The Telegraph
Monday , March 24 , 2014
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The European Union is no more young; but it retains the ability to surprise and shock. In recent years it has lurched from one banking crisis to another. Admittedly, the crises have not been of its making. They have occurred on its southern rims, and have arisen out of national banking messes. Under its principle of subsidiarity, it was for the banking regulators of the member countries to deal with the crises in the first place. But their ability to do so has waned for three reasons. First, the public finances of those countries have deteriorated as growth has declined and ratios of public debt to gross domestic product have climbed; second, their banking systems have been important sources of funds for their governments; and finally, their national regulators have been under pressure to assist the governments, and have lost their teeth in the process.

These losses may be attributed to the working of democracy; but southern democracies have been more friendly to regulatory manipulation than is proper. The relevant democrats would point to the magnitude of the problems their countries faced lack of growth and massive unemployment, especially amongst the young. But no country can function without a healthy banking system; the task of keeping it in health has to be given to a politically neutral regulator that can take a long view. After much hesitation and conversation, the governments of the EU created a central bank. It used its pristine, spotless reputation to borrow and bail out southern banks and governments.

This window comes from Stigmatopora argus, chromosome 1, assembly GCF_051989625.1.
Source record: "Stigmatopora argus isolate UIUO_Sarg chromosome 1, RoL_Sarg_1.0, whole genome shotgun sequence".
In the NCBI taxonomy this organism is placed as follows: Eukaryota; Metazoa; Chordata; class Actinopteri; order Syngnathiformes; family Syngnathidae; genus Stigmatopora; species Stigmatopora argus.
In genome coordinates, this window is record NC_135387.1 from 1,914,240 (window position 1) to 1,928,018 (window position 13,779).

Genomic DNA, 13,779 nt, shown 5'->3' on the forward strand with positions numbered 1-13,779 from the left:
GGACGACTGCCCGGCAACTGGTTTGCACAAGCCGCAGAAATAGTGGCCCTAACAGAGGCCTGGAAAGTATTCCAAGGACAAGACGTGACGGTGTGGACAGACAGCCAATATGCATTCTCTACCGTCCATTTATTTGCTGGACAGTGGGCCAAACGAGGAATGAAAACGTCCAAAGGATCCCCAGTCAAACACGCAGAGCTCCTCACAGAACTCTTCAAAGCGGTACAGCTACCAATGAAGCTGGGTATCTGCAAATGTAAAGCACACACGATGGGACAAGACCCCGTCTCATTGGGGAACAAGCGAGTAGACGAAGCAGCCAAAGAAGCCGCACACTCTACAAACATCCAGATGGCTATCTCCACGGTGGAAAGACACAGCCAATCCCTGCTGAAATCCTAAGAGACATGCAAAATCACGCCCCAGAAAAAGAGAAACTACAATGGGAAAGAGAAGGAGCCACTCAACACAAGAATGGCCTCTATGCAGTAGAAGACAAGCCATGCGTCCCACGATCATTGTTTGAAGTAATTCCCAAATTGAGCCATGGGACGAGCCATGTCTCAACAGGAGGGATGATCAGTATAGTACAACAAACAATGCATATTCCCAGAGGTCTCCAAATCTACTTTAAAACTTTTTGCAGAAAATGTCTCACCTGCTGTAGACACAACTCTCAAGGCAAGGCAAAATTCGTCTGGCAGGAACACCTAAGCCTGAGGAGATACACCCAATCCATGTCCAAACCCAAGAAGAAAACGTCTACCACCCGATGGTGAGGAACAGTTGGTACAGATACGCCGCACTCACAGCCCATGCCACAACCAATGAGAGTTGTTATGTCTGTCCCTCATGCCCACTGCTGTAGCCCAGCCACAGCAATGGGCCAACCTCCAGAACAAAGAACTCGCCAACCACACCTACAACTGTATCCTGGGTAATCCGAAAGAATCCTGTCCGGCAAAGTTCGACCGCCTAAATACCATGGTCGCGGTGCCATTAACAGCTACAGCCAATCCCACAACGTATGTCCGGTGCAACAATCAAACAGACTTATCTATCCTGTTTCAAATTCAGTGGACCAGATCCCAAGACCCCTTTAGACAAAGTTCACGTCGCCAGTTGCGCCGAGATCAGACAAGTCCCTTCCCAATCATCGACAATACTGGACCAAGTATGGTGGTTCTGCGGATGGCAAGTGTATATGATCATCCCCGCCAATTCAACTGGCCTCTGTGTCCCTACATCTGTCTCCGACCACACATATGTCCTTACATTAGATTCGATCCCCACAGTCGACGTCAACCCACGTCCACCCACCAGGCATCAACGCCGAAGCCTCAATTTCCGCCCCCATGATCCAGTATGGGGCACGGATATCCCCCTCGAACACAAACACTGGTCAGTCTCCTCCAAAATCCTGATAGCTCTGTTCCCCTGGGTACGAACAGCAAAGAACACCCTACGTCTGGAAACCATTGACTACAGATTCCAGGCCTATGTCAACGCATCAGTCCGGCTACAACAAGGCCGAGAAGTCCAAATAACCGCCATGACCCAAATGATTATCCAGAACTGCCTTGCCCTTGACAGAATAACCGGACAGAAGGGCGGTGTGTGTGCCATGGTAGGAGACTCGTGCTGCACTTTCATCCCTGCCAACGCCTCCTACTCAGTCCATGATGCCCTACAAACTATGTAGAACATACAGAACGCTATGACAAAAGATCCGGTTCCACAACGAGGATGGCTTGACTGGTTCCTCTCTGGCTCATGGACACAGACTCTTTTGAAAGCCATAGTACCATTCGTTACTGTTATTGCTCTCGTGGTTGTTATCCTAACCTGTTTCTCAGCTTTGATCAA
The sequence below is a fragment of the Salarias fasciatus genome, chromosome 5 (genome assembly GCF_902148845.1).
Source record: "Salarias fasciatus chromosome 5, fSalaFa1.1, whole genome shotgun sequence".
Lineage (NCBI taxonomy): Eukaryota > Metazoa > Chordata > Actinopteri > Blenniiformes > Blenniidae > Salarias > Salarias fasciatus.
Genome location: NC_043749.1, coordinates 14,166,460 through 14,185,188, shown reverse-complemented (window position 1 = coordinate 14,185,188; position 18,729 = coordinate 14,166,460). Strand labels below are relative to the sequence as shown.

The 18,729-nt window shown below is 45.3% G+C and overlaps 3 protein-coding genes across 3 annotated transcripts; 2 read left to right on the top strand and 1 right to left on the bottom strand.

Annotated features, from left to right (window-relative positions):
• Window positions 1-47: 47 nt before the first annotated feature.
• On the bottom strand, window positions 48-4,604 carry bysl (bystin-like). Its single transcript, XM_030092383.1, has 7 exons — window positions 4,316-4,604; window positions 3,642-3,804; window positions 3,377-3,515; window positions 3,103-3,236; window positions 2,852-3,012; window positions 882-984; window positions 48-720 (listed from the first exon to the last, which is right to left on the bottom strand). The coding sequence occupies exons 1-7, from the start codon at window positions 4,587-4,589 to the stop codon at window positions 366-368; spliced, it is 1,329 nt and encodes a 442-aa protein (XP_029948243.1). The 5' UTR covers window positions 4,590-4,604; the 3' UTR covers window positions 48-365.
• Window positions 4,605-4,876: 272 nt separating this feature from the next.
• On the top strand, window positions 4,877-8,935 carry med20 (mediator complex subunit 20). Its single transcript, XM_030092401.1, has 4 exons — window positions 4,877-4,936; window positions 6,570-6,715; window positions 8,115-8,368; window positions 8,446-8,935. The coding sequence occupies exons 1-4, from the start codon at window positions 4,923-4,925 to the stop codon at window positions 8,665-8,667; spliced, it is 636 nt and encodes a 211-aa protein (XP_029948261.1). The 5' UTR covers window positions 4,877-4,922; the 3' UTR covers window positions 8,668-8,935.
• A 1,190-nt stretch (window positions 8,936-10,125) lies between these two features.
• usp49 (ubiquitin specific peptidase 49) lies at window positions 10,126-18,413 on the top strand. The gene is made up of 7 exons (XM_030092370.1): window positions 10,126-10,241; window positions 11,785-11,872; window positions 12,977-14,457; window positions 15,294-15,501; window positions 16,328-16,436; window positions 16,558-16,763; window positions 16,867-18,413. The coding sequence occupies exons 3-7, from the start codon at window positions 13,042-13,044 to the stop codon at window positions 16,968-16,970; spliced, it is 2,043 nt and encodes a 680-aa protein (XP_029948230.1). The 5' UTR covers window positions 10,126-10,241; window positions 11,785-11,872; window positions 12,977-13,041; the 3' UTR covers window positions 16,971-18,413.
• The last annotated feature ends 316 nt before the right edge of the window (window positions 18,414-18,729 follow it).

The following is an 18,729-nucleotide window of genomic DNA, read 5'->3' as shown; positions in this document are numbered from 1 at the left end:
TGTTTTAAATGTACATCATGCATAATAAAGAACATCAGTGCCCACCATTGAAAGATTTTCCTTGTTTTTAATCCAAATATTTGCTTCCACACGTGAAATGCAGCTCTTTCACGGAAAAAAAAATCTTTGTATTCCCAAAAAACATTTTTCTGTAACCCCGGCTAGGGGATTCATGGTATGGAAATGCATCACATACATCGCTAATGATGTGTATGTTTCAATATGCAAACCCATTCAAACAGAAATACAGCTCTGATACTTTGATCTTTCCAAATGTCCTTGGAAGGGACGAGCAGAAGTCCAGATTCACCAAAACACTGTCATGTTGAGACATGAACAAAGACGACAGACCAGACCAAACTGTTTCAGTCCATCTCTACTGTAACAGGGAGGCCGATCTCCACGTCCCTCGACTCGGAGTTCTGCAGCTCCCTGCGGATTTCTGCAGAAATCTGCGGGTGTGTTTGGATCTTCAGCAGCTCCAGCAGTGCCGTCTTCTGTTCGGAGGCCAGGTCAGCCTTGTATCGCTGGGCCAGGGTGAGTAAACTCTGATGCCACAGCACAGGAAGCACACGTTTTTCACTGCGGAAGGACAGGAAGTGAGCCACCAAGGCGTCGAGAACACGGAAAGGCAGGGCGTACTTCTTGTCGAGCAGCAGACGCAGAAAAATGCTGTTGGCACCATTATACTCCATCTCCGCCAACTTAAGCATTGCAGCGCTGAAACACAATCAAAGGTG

But bailing out the bankrupt is not necessarily the best way of restoring the health of a financial system; it can also be a way to an even bigger and less tractable bankruptcy. So the European Central Bank needed the power of surveillance and, when necessary, closure of hopeless banks. After much wrangling, it has got the power of supervision; but the political principals have denied it the power of closing down banks. For that they have resolved to create another bureaucratic fortress called the Resolution Board. A few jobs for the boys is a small price to pay for regulatory progress; but even that was not enough for the political bosses. They have insisted that the relevant member government must have the last word in deciding on the resolution of a bankrupt bank. To show that they were in earnest and not just engaged in creating jobs, they have laid down deadlines for each process involved in resolution. But this is unlikely to remove doubts about their seriousness. For while each involved authority will be required to make up its mind in a matter of weeks, it may decide in time to be contrary; there is no mechanism to deal with official obstruction. It does not even have to obstruct; there is no punishment for prevarication either. So the solution may not lead to many resolutions.